Delay and Disruption Protocol: Easy Rider
Published in Building Magazine on 20 August 2015
Author: David Falkenstern
The Society of Construction Law has issued amended guidance to its Delay and Disruption Protocol to deal with the issue of time impact analysis. Has sense finally prevailed?
In July 2015, the Society of Construction Law (SCL) issued the first revision to the Delay and Disruption Protocol, which includes a huge volte-face on the original document’s recommendation that the ‘time impact’ delay analysis method be used to assess extensions of time. This will prevent many project-level disagreements from escalating into full-blown disputes.
Some 13 years ago, the SCL issued its renowned Delay and Disruption Protocol, which sought to provide guidance and best practice in dispute avoidance. While much of the protocol is sound, its recommendation on time impact analysis is not fit for purpose. The protocol recommends that the [time impact delay analysis] methodology be used wherever the circumstances permit, both for prospective and (where the necessary information is available) retrospective delay analysis. Time impact analysis relies on theoretical modelling rather than analysis of the actual sequence of events.
Another shortcoming of the original protocol was that it failed to mention in a list of acceptable methodologies the windows delay analysis, which is the most used method in large-scale post-contract dispute resolution and, arguably, the most reliable.
In July, those concerns with the original protocol were laid to rest with the issue of a rider. The revisions were prompted by discussions during a well attended conference held in April 2013 to celebrate the tenth anniversary of the publication of the original protocol. Early on in this conference an SCL committee member announced that the society did not intend to revise the protocol. However, one of the six speakers (and indeed the only one who was not on the original drafting committee) expressed concerns over the protocol’s widespread recommendation for time impact analysis as well as the narrowness, descriptions and utility of its list of commonly-used delay analysis methodologies.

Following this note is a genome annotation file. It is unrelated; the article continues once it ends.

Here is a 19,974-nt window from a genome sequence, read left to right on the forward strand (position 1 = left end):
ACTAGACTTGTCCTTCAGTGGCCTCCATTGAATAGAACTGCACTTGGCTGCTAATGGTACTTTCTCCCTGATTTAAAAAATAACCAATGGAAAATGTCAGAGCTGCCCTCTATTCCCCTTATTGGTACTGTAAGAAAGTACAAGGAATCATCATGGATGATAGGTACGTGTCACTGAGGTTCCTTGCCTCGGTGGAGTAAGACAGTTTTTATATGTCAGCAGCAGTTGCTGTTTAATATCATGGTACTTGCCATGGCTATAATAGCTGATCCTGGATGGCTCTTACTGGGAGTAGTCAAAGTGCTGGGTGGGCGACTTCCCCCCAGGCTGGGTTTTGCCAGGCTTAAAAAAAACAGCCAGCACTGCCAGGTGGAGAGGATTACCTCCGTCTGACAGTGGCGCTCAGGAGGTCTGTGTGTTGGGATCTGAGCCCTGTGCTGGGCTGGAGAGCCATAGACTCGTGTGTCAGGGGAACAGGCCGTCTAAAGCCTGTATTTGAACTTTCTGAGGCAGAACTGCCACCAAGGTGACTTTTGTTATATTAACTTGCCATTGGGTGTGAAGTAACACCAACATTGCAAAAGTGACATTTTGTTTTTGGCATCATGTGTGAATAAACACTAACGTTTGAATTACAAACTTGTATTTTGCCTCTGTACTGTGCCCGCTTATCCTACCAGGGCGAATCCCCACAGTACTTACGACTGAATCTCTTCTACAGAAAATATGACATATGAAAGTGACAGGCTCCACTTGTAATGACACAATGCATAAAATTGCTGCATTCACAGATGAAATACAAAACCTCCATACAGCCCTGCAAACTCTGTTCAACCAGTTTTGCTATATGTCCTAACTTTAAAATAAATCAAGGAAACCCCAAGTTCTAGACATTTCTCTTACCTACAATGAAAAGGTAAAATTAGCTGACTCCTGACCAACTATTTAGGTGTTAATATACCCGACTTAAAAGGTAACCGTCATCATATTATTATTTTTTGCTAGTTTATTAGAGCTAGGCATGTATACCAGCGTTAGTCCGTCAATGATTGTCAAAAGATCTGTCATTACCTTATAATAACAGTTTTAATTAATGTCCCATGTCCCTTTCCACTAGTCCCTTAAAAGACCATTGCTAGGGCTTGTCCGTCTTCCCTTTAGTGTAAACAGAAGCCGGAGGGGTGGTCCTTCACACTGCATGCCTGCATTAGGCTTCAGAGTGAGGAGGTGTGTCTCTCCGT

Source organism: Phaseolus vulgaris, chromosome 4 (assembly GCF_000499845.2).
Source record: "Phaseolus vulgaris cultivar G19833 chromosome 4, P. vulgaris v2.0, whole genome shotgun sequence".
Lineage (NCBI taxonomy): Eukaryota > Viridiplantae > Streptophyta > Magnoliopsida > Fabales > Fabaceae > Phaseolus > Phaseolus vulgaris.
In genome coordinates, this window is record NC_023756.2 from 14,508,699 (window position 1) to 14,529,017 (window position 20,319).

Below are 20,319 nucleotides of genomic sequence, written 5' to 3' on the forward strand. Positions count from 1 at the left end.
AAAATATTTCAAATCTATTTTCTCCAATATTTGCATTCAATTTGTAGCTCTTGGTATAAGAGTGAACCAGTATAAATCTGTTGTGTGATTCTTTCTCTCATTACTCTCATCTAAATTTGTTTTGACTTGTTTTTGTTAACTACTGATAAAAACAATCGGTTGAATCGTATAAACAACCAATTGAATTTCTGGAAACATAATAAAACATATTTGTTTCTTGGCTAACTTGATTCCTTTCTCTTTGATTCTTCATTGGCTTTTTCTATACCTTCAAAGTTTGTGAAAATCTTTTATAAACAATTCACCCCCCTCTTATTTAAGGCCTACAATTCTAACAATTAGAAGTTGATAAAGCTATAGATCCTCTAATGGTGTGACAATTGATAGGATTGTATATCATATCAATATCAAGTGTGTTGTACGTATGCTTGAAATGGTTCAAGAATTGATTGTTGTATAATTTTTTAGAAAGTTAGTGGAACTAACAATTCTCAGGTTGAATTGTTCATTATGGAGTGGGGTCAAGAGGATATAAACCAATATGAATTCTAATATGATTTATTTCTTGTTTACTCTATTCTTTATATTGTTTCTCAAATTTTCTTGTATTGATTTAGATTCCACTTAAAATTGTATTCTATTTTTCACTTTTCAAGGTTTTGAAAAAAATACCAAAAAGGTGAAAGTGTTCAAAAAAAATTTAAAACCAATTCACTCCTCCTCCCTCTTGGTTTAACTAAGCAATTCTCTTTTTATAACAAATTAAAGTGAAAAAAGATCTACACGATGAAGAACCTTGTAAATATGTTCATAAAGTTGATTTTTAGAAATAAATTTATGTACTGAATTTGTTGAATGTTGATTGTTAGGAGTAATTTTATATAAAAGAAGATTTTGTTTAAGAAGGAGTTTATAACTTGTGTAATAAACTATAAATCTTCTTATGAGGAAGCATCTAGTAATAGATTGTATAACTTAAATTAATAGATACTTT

He described these aspects of the original protocol as “mischiefs” in need of correction. The conference chair, Mr Justice Jackson, sensing some shifting winds, called for an impromptu conference vote as to whether the society should in fact consider issuing a revision to the protocol on one or both of these issues. The vote on both issues was overwhelmingly in favour of revision (or at least the consideration of same). Subsequently, a new drafting committee was convened. The first product of their deliberations and consultations was issued last month.
In this rider document, the widespread recommendation for time impact analysis has been swept away and the list of commonly used methodologies has been expanded. Most helpful is the fact that the committee has provided user-friendly descriptions of the various delay analysis methodologies that might be deployed.
No recommendation in terms of a particular delay analysis to be used in post-contract dispute is now given by the protocol, presumably because it was felt that specific project/dispute circumstances or contract terms might urge or encourage the use of a particular method. The fact that the little UK case law dealing with this issue clearly preferred a less theoretical and more factually consistent approach to delay analysis was also, no doubt, in the minds of the drafting committee. This is a welcome improvement.
This rider will prove its worth in situations where time impact delay analysis is inappropriate, yet relied on solely because of the original protocol’s recommendation. It is these situations which often lead to costly formal disputes, with one party relying on theory and another fact. I would expect that parties referring to this rider will have better guidance on how to present their delay position, preventing this downward spiral into disputes.
Moreover, expanded descriptions of the delay analysis methods and guidance as to their components, conclusions and application will assist parties in reaching consensus and the judges, arbitrators and adjudicators in understanding and evaluating what is presented to them.
Happily, the baby has not been thrown out with the bathwater, because the use of the time impact analysis method in prompt contemporaneous evaluation of delay (during the project, as opposed to after the fact in formal dispute resolution) has been further encouraged, not least because it has elevated the guidance of “don’t wait and see” to a core principle.
Furthermore, this amendment provides added emphasis and importance to the timely notification, particularisation and evaluation of delays, which is an area where our industry is less than impressive, and this lassitude is undoubtedly a significant factor in the escalation of disputes.
This new rider finishes with the promise of an expanded glossary to come and I think it is certainly needed as clarity should be provided to the various types of critical paths mentioned therein.
This revision was a long time coming, but now that it is here, I say bravo. The SCL has said it is anticipated that a draft second edition of the protocol, which incorporates the rider and the outcome of the remainder of the review, will be made available for public consultation towards the end of 2015.